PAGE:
By Tera Dacek
Even though beer has withstood the test of time, the use of water in the brewing and agricultural process–growing of hops and grains–may leave some wondering if it truly is sustainable. You may have heard a friend sarcastically joke, “Thirsty? Have a beer. It’s practically 95 percent water.” Although that’s all in good fun, it turns out that on average, a brewery uses three to seven barrels of water for just one barrel of beer.
That may leave you wondering what happens to the wastewater. Also, how can breweries allow for their consumers to truly “drink responsibly” with the amount of water used and wasted for just one pint of beer?
Sustainability in the Craft Beer Industry
According to the Brewers Association, in an article for its recent Water and Wastewater Sustainability Manual from March 2015, “Craft brewers are innovative leaders in the beverage sector and take pride in developing new products and processes that give both brewery employees and customers options for sustainable living.”
However, it continues, “Despite significant improvement over the last 20 years, water consumption and wastewater disposal remain environmental and economic hurdles that directly affect breweries and the brewing process.” With a ray of light, it also advises “that brewers need to be mindful of the future risks of cost and supply, which are key staples of a growing business. While the average water use ratio for a brewery is around seven barrels of water to one, many craft brewers are world leaders, with ratios below three to one.” This may leave you feeling even more grateful for the rise of craft breweries in the US.
Besides waste water and usage, land/soil quality and greenhouse gas emissions are also key environmental areas where brewing beer has the most impact on the environment, according to Katie Wallace, Assistant Director of Sustainability for New Belgium Brewing Company.
Wallace has been working at the brewery for 11 years, and although her focus is in sustainability, she was quick to point out that the founders and employees support sustainability. “Everybody here works in sustainability, and my job is to facilitate the conversation to keep everyone well educated, supported, and excited,” she says.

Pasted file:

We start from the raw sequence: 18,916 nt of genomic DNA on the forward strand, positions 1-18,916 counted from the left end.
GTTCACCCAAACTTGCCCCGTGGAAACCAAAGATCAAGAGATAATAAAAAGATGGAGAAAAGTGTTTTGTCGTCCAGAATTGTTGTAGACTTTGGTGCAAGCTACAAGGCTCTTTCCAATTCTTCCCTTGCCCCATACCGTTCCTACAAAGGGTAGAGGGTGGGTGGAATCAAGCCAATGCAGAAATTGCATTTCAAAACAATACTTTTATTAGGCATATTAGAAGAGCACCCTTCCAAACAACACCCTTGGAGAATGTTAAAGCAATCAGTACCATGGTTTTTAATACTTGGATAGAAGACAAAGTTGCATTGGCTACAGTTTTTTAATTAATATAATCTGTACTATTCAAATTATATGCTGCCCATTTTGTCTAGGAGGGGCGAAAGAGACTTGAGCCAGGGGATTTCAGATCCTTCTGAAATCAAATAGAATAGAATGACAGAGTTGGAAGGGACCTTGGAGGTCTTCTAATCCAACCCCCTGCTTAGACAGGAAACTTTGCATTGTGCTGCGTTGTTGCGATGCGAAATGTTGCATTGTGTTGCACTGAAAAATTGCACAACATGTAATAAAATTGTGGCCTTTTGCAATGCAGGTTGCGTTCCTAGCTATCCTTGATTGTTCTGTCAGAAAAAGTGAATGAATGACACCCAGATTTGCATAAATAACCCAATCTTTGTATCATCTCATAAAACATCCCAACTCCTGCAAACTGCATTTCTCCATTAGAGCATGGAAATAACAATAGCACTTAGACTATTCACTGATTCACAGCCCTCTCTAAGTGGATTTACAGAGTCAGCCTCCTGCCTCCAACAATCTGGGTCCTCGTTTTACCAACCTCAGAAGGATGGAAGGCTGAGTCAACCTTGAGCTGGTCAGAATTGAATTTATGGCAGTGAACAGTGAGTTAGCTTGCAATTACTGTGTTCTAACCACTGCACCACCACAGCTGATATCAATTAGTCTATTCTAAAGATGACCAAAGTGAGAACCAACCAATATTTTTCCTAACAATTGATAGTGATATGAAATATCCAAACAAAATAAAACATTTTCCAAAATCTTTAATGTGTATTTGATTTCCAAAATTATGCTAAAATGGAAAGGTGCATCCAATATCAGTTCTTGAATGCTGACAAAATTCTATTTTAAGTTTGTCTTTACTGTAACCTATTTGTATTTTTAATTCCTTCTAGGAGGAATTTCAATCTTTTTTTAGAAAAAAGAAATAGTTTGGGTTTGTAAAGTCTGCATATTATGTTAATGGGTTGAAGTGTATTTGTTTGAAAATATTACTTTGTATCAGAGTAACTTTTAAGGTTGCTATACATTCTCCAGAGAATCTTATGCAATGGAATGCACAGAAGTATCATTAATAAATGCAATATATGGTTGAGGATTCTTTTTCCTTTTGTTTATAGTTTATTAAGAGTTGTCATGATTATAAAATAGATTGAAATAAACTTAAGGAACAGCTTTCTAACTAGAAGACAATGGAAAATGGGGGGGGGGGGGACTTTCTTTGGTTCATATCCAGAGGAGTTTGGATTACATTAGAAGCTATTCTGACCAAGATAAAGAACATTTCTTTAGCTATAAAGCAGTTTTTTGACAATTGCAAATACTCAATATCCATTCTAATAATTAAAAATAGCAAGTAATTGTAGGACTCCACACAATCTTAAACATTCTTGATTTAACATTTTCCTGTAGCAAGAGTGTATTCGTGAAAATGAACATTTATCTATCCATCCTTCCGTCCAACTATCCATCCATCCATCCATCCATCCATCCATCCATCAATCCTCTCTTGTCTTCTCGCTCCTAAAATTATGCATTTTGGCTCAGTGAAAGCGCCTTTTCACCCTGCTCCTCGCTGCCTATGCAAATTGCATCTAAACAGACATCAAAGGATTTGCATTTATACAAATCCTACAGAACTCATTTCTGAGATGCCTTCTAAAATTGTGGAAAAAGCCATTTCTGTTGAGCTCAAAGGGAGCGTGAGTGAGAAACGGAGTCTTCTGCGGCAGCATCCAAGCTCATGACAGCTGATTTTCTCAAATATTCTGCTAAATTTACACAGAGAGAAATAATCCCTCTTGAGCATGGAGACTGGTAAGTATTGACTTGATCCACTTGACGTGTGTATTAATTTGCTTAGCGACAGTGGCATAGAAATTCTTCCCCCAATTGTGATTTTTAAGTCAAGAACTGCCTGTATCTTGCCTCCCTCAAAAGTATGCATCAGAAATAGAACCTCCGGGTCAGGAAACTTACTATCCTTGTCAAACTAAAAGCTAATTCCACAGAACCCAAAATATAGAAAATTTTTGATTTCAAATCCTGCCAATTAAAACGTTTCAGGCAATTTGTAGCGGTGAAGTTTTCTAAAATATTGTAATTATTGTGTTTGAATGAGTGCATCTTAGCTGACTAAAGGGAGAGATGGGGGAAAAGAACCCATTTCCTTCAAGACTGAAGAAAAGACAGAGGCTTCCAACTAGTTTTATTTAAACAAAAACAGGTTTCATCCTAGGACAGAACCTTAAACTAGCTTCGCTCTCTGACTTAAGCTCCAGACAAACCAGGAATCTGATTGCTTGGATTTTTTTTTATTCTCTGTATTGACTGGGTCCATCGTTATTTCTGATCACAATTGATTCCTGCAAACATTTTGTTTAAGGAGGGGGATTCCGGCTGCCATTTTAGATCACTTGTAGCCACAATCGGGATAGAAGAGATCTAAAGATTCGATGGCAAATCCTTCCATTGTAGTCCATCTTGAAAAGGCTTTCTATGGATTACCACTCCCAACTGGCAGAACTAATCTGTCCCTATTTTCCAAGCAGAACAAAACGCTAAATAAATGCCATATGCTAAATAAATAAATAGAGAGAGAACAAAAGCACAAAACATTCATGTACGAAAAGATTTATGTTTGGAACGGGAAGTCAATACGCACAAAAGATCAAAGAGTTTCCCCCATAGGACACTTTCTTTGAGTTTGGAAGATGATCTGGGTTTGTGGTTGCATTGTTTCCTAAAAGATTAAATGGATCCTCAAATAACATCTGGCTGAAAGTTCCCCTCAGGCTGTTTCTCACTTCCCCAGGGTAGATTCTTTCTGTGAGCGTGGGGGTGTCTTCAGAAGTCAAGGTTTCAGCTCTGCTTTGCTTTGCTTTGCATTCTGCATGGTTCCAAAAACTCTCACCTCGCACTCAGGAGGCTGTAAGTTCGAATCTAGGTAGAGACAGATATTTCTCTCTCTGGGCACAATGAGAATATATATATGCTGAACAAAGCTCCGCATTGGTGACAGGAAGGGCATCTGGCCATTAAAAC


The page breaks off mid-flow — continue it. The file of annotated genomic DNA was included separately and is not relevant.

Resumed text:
A Path for Change
Wallace believes that over time, the craft beer industry has evolved in its sophistication around sustainability. “They have embarked on benchmarking studies that help brewers identify best practices and work together to increase resource efficiencies in brewing,” she says.
Currently, New Belgium uses four gallons of water to make one gallon of beer, which is on the lower end of water usage in the production process. In the Fort Collins area in Colorado, New Belgium, along with many other breweries, are working together on a project called BreWater, whose focus is on restoring the local ecosystems and wetlands.
New Belgium’s recent beer and ice cream collaboration with fellow B-Corp, Ben & Jerry’s was a sweet and salty collaboration to fight climate change. “It’s about two companies coming together to raise awareness for climate change and show that businesses can be a force for good in the world. Plus, we like making yummy things with our friends,” Wallace says.
Although this is a force between beer and ice cream, Wallace explains, “Craft brewers know they can achieve sustainability faster when they work together, rather than letting competition get in the way.” She believes that if any industry can come together to inspire change, it is the beer industry.
As the US surpasses 4,000 breweries as of September 2015, perhaps the next time you belly up for one of your favorite local libations, you’ll ask about the brewery’s take on the environmental impact of brewing and what role it plays in sustainability.
Tera Dacek is a consultant and freelance writer. She most recently worked as Marketing Manager for Alchemy and Science. When she unplugs, she can be found at her local mountain or one of the many wonderful breweries in her home state of Vermont.